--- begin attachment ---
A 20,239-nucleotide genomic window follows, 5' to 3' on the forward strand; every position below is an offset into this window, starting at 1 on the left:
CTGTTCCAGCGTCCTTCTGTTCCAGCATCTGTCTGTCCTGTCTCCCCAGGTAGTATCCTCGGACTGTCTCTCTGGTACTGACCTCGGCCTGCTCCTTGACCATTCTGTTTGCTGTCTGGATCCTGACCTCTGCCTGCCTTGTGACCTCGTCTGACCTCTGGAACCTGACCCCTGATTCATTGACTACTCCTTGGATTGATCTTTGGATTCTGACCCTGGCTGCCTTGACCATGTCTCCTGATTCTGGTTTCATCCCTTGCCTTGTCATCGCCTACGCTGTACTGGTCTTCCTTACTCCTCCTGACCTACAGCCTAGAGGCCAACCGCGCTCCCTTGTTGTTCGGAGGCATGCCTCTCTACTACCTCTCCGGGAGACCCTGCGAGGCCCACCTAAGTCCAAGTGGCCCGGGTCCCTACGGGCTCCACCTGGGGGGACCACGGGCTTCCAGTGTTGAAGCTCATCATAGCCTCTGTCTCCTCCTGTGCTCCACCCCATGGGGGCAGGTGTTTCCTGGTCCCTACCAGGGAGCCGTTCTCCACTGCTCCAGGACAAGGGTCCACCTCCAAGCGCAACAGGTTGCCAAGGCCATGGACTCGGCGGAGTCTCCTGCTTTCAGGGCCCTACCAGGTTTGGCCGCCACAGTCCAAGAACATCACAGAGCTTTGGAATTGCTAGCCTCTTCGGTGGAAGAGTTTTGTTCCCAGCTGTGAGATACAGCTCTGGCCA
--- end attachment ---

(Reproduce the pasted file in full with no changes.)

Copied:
A 20,239-nucleotide genomic window follows, 5' to 3' on the forward strand; every position below is an offset into this window, starting at 1 on the left:
CTGTTCCAGCGTCCTTCTGTTCCAGCATCTGTCTGTCCTGTCTCCCCAGGTAGTATCCTCGGACTGTCTCTCTGGTACTGACCTCGGCCTGCTCCTTGACCATTCTGTTTGCTGTCTGGATCCTGACCTCTGCCTGCCTTGTGACCTCGTCTGACCTCTGGAACCTGACCCCTGATTCATTGACTACTCCTTGGATTGATCTTTGGATTCTGACCCTGGCTGCCTTGACCATGTCTCCTGATTCTGGTTTCATCCCTTGCCTTGTCATCGCCTACGCTGTACTGGTCTTCCTTACTCCTCCTGACCTACAGCCTAGAGGCCAACCGCGCTCCCTTGTTGTTCGGAGGCATGCCTCTCTACTACCTCTCCGGGAGACCCTGCGAGGCCCACCTAAGTCCAAGTGGCCCGGGTCCCTACGGGCTCCACCTGGGGGGACCACGGGCTTCCAGTGTTGAAGCTCATCATAGCCTCTGTCTCCTCCTGTGCTCCACCCCATGGGGGCAGGTGTTTCCTGGTCCCTACCAGGGAGCCGTTCTCCACTGCTCCAGGACAAGGGTCCACCTCCAAGCGCAACAGGTTGCCAAGGCCATGGACTCGGCGGAGTCTCCTGCTTTCAGGGCCCTACCAGGTTTGGCCGCCACAGTCCAAGAACATCACAGAGCTTTGGAATTGCTAGCCTCTTCGGTGGAAGAGTTTTGTTCCCAGCTGTGAGATACAGCTCTGGCCA